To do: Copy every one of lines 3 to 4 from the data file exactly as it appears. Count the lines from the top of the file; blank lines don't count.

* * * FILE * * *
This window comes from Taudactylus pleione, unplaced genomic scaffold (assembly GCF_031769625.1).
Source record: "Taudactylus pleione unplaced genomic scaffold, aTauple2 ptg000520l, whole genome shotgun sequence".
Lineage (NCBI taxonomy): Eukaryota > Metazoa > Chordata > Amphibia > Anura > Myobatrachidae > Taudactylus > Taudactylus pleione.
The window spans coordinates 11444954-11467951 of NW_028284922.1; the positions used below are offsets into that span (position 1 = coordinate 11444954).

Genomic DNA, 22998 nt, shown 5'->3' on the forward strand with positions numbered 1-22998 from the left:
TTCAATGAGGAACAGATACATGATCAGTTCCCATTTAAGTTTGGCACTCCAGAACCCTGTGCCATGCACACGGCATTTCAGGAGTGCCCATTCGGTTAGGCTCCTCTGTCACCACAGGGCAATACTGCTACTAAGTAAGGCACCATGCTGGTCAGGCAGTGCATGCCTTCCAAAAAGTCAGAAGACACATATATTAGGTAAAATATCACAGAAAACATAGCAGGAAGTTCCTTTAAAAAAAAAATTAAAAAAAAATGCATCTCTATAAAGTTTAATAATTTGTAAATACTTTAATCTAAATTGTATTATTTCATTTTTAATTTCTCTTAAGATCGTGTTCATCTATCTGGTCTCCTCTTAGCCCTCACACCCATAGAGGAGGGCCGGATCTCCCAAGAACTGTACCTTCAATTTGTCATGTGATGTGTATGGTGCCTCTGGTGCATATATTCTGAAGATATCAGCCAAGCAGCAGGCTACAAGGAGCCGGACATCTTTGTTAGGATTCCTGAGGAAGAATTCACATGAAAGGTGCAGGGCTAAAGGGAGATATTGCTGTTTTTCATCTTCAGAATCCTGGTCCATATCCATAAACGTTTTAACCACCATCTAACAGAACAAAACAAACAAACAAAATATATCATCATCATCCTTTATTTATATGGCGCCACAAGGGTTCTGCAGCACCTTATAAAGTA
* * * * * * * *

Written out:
Lineage (NCBI taxonomy): Eukaryota > Metazoa > Chordata > Amphibia > Anura > Myobatrachidae > Taudactylus > Taudactylus pleione.
The window spans coordinates 11444954-11467951 of NW_028284922.1; the positions used below are offsets into that span (position 1 = coordinate 11444954).